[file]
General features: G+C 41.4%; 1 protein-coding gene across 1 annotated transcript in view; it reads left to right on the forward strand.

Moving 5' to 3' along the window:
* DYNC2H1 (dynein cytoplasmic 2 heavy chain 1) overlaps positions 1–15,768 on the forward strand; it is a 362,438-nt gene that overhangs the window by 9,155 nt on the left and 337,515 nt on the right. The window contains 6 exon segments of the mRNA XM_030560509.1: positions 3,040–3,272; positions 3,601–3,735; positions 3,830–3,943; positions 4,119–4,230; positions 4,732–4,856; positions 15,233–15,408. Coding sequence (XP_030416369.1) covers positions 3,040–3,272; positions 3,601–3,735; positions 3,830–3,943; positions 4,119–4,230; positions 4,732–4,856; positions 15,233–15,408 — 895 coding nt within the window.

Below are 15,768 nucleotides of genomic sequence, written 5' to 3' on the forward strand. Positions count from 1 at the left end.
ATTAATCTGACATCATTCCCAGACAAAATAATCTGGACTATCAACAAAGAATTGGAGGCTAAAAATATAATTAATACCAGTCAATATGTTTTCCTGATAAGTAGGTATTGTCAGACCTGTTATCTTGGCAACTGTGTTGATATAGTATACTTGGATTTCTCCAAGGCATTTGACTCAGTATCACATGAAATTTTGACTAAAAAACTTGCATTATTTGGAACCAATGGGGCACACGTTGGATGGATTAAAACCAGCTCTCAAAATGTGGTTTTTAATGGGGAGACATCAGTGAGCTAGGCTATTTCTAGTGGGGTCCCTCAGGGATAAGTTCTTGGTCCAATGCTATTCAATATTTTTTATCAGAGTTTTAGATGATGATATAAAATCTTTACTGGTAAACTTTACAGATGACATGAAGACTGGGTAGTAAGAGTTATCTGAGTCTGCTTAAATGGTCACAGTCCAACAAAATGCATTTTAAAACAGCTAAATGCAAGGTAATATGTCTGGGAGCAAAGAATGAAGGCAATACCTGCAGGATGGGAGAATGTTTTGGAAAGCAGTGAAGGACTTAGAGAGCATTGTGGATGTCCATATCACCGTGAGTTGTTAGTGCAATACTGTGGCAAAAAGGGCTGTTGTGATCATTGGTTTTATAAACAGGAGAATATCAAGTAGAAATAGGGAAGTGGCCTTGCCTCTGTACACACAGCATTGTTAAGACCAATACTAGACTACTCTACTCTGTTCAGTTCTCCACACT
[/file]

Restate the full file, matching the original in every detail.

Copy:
General features: G+C 41.4%; 1 protein-coding gene across 1 annotated transcript in view; it reads left to right on the forward strand.

Moving 5' to 3' along the window:
* DYNC2H1 (dynein cytoplasmic 2 heavy chain 1) overlaps positions 1–15,768 on the forward strand; it is a 362,438-nt gene that overhangs the window by 9,155 nt on the left and 337,515 nt on the right. The window contains 6 exon segments of the mRNA XM_030560509.1: positions 3,040–3,272; positions 3,601–3,735; positions 3,830–3,943; positions 4,119–4,230; positions 4,732–4,856; positions 15,233–15,408. Coding sequence (XP_030416369.1) covers positions 3,040–3,272; positions 3,601–3,735; positions 3,830–3,943; positions 4,119–4,230; positions 4,732–4,856; positions 15,233–15,408 — 895 coding nt within the window.

Below are 15,768 nucleotides of genomic sequence, written 5' to 3' on the forward strand. Positions count from 1 at the left end.
ATTAATCTGACATCATTCCCAGACAAAATAATCTGGACTATCAACAAAGAATTGGAGGCTAAAAATATAATTAATACCAGTCAATATGTTTTCCTGATAAGTAGGTATTGTCAGACCTGTTATCTTGGCAACTGTGTTGATATAGTATACTTGGATTTCTCCAAGGCATTTGACTCAGTATCACATGAAATTTTGACTAAAAAACTTGCATTATTTGGAACCAATGGGGCACACGTTGGATGGATTAAAACCAGCTCTCAAAATGTGGTTTTTAATGGGGAGACATCAGTGAGCTAGGCTATTTCTAGTGGGGTCCCTCAGGGATAAGTTCTTGGTCCAATGCTATTCAATATTTTTTATCAGAGTTTTAGATGATGATATAAAATCTTTACTGGTAAACTTTACAGATGACATGAAGACTGGGTAGTAAGAGTTATCTGAGTCTGCTTAAATGGTCACAGTCCAACAAAATGCATTTTAAAACAGCTAAATGCAAGGTAATATGTCTGGGAGCAAAGAATGAAGGCAATACCTGCAGGATGGGAGAATGTTTTGGAAAGCAGTGAAGGACTTAGAGAGCATTGTGGATGTCCATATCACCGTGAGTTGTTAGTGCAATACTGTGGCAAAAAGGGCTGTTGTGATCATTGGTTTTATAAACAGGAGAATATCAAGTAGAAATAGGGAAGTGGCCTTGCCTCTGTACACACAGCATTGTTAAGACCAATACTAGACTACTCTACTCTGTTCAGTTCTCCACACT